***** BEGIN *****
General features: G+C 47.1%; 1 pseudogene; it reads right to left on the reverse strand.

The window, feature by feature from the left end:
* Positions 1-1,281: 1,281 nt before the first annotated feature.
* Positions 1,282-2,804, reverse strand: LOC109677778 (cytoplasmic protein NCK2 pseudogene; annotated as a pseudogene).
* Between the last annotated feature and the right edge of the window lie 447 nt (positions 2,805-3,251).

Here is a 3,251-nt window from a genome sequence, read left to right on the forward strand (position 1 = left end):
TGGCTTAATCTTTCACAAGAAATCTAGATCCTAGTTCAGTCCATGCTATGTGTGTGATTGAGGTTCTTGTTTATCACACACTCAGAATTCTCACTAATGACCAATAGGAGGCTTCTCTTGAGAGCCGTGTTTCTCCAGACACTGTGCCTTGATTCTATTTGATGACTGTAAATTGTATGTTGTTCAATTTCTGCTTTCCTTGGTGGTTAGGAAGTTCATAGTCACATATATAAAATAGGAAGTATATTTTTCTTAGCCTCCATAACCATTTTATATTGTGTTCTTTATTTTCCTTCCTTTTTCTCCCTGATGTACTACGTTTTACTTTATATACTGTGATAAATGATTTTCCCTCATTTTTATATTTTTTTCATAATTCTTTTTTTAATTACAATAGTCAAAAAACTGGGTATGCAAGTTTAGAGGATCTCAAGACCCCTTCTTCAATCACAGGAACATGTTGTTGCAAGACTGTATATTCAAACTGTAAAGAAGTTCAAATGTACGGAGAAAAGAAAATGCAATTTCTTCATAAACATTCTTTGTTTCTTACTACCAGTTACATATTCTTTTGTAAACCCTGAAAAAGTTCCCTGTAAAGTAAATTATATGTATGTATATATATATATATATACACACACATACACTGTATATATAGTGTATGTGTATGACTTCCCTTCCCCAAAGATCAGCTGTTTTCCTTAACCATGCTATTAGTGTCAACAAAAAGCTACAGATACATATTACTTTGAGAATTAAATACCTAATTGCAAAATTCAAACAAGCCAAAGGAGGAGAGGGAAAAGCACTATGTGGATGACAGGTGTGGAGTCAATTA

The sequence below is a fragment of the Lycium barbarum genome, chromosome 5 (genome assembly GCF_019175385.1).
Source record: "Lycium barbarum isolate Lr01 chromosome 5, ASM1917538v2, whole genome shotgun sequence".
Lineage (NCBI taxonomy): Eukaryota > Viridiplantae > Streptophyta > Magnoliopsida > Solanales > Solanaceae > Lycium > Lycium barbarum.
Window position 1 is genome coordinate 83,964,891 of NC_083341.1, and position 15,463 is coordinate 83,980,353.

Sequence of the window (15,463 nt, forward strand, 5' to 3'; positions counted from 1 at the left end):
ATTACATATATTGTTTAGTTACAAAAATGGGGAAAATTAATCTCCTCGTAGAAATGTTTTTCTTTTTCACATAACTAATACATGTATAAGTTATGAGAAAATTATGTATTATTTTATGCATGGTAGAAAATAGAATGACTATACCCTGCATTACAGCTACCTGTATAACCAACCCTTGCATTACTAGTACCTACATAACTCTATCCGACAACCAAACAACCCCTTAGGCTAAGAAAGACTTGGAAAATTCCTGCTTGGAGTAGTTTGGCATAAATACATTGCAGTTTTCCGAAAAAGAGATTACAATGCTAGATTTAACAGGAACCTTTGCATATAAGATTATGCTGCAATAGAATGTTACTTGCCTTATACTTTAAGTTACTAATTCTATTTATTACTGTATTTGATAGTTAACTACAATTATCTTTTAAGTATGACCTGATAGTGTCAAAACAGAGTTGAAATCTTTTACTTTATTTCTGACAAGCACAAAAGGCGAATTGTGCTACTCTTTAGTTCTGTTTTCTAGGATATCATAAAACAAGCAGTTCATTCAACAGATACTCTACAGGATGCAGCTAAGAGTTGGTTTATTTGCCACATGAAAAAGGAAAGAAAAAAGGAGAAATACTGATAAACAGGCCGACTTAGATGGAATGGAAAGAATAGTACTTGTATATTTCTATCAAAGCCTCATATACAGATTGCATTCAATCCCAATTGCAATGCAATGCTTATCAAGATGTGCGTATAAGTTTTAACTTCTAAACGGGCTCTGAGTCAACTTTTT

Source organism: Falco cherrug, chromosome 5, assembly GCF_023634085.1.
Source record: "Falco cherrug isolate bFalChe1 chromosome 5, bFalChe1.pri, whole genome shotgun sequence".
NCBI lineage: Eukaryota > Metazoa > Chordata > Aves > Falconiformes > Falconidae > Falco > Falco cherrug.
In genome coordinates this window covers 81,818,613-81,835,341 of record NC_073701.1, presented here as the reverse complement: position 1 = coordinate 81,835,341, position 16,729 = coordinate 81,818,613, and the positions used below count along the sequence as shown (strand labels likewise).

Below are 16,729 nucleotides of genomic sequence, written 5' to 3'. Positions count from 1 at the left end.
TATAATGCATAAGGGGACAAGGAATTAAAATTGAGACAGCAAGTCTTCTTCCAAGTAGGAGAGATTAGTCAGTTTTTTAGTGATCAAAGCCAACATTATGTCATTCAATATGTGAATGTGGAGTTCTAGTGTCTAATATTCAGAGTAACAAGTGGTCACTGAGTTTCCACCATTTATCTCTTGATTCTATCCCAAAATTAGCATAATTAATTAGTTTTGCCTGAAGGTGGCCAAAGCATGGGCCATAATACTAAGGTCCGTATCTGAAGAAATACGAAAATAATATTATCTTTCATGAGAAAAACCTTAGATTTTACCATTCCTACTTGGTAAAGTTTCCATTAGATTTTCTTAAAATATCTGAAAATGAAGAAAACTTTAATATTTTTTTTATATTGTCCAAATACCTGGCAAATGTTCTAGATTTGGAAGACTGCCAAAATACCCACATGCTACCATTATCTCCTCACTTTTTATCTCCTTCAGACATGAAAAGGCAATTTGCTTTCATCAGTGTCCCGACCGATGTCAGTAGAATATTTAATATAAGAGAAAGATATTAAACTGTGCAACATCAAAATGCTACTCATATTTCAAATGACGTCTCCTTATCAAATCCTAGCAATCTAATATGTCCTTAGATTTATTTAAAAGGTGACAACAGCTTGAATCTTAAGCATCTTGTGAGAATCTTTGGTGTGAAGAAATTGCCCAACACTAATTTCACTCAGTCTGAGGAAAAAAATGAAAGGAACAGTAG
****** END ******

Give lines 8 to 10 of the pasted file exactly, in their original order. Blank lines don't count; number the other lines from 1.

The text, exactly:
The sequence below is a fragment of the Lycium barbarum genome, chromosome 5 (genome assembly GCF_019175385.1).
Source record: "Lycium barbarum isolate Lr01 chromosome 5, ASM1917538v2, whole genome shotgun sequence".
Lineage (NCBI taxonomy): Eukaryota > Viridiplantae > Streptophyta > Magnoliopsida > Solanales > Solanaceae > Lycium > Lycium barbarum.